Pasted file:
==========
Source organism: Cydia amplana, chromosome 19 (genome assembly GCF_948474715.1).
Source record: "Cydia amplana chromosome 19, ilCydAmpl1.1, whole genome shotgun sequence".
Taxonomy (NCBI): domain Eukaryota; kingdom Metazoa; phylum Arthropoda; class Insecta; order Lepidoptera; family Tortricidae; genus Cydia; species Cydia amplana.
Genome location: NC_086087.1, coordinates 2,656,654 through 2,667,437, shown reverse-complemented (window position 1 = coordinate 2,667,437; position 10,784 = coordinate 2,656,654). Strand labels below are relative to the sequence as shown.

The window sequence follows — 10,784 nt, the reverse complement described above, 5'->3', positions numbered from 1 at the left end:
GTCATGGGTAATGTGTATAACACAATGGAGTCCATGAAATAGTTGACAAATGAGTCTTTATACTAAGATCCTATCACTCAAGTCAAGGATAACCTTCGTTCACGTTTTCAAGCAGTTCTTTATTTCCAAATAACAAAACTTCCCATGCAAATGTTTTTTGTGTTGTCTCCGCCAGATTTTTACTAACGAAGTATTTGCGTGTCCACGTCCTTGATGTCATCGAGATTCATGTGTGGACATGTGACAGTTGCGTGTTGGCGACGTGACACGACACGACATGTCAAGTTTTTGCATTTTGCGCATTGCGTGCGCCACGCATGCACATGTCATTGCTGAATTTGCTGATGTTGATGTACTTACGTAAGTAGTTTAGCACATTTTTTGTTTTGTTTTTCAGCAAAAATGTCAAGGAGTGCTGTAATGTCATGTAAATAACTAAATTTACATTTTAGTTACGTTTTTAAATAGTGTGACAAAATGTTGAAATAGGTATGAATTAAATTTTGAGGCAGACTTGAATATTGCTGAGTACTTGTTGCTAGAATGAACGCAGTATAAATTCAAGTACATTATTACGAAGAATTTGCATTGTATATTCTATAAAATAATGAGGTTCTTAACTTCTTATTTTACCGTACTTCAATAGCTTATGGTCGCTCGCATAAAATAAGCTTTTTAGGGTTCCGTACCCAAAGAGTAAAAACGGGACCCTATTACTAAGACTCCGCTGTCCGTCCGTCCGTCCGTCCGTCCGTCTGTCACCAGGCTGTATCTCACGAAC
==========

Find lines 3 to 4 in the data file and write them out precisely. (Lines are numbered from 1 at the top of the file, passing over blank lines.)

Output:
Taxonomy (NCBI): domain Eukaryota; kingdom Metazoa; phylum Arthropoda; class Insecta; order Lepidoptera; family Tortricidae; genus Cydia; species Cydia amplana.
Genome location: NC_086087.1, coordinates 2,656,654 through 2,667,437, shown reverse-complemented (window position 1 = coordinate 2,667,437; position 10,784 = coordinate 2,656,654). Strand labels below are relative to the sequence as shown.